Vast grasslands once covered much of North America. Settlement, agriculture, and development have reduced prairie habitats to a patchwork of isolated grasslands in a sea of croplands, roads, and cities. Loss of grasslands is detrimental to people as well as wildlife. Grasslands help reduce soil erosion caused by wind and water. They also filter chemicals, thus protecting our water supplies. Vegetation, such as grass, forbs, and shrubs, help trap snow and rain. This allows a more regulated flow of precipitation to seep into the ground, recharging water supplies. Grasslands also provide forage for livestock. Many wildlife species depend on grasslands for food, cover, and nesting sites.
Bowdoin's 8,325 acres of uplands are comprised of five major habitat types. The refuge's high percentage of native mixed-grass prairie (6,689 acres) is a unique feature of the station. Other upland types include inland saline flats, shelterbelts, shrub areas, and dense nesting cover (DNC). DNC is primarily made up of tame grasses and forbs such as wheat grass, sweet clover and alfalfa and is planted on areas that were once farmed to restore cover and nesting habitat for many species of prairie birds. Mixed-grass prairie has representatives of both tall-grass priaries and short-grass prairies. Here at Bowdoin NWR, needle-and-thread grass, western wheatgrass and blue grama are the dominant grass species.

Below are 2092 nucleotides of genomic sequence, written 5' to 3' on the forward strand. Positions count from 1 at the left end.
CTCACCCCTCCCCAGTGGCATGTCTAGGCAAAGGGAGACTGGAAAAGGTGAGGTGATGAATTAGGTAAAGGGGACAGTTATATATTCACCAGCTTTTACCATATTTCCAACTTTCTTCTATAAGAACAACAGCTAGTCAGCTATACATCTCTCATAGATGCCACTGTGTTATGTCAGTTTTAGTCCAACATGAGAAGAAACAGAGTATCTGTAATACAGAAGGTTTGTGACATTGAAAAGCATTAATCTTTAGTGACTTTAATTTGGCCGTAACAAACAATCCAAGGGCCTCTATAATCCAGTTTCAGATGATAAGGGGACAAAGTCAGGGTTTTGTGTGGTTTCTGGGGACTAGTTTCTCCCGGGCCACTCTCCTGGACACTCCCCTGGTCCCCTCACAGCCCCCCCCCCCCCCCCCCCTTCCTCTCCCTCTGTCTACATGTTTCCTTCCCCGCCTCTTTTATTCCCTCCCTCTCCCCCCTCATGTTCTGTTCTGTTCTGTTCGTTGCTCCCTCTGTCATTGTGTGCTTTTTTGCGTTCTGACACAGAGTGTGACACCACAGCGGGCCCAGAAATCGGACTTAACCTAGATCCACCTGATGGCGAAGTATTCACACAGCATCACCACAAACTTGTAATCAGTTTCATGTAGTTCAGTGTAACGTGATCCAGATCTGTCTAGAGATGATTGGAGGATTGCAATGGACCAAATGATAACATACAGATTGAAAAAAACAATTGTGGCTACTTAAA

It is important to protect wetlands, as they benefit people as well as wildlife. Wetlands can control erosion and prevent flooding by holding water and reducing runoff. They also recharge sub-surface water supplies and provide hay land in dry years. Wetlands provide crucial habitat for many types of wildlife including ducks, songbirds, and deer. More than half of the nation's wetlands have been lost to agricultural drainage since the 1800's.
Refuge wetlands total about 7,226 acres. Lake Bowdoin itself is 5,459 acres. Wetlands are classified as ephemeral, temporary, seasonal, semi-permanent, and permanent depending upon the length of time in which they hold water. Bowdoin NWR has all five wetland types. The wetlands arranged within and around the Refuge appear as a huge wetland complex for waterfowl and other wildlife searching for nesting, resting or feeding sites. Waterfowl in particular use every wetland type during different parts of the year. For example, mallards may use small temporary wetlands, sometimes referred to as pair ponds for mating, and then progress to larger, more open water like semi-permanent wetlands once ducklings are hatched. This behavior illustrates how every type of wetland is equally important for migratory bird success.
Wetland vegetation is the key to productive wetland habitat. Desirable emergent aquatic plant species include smart weed, spike rush and wild millet while desirable submergent aquatic plants include sago pondweed and widgeongrass. Aquatic vegetation not only provides food for waterfowl, but also shelter for aquatic invertebrates which many birds also eat.